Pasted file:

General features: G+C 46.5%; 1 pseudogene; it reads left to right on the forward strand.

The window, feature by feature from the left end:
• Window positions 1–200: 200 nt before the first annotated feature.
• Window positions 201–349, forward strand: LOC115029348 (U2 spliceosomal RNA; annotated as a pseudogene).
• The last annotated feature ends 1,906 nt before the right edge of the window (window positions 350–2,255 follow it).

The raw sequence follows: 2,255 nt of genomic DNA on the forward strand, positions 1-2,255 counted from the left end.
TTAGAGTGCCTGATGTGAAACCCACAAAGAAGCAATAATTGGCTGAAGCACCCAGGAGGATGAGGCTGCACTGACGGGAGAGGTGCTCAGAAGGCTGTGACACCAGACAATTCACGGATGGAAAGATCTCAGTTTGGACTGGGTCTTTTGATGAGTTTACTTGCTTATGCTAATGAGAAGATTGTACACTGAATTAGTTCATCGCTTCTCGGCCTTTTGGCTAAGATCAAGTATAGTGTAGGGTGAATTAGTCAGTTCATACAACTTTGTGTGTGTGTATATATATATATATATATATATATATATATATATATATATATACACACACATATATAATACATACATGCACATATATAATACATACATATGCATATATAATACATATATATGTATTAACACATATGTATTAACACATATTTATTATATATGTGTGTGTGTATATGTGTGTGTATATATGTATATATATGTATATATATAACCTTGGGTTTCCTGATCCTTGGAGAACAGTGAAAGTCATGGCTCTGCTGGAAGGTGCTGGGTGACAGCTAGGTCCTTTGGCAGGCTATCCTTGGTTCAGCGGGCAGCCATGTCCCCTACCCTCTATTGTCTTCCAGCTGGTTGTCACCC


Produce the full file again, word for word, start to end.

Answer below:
General features: G+C 46.5%; 1 pseudogene; it reads left to right on the forward strand.

The window, feature by feature from the left end:
• Window positions 1–200: 200 nt before the first annotated feature.
• Window positions 201–349, forward strand: LOC115029348 (U2 spliceosomal RNA; annotated as a pseudogene).
• The last annotated feature ends 1,906 nt before the right edge of the window (window positions 350–2,255 follow it).

The raw sequence follows: 2,255 nt of genomic DNA on the forward strand, positions 1-2,255 counted from the left end.
TTAGAGTGCCTGATGTGAAACCCACAAAGAAGCAATAATTGGCTGAAGCACCCAGGAGGATGAGGCTGCACTGACGGGAGAGGTGCTCAGAAGGCTGTGACACCAGACAATTCACGGATGGAAAGATCTCAGTTTGGACTGGGTCTTTTGATGAGTTTACTTGCTTATGCTAATGAGAAGATTGTACACTGAATTAGTTCATCGCTTCTCGGCCTTTTGGCTAAGATCAAGTATAGTGTAGGGTGAATTAGTCAGTTCATACAACTTTGTGTGTGTGTATATATATATATATATATATATATATATATATATATATATATACACACACATATATAATACATACATGCACATATATAATACATACATATGCATATATAATACATATATATGTATTAACACATATGTATTAACACATATTTATTATATATGTGTGTGTGTATATGTGTGTGTATATATGTATATATATGTATATATATAACCTTGGGTTTCCTGATCCTTGGAGAACAGTGAAAGTCATGGCTCTGCTGGAAGGTGCTGGGTGACAGCTAGGTCCTTTGGCAGGCTATCCTTGGTTCAGCGGGCAGCCATGTCCCCTACCCTCTATTGTCTTCCAGCTGGTTGTCACCC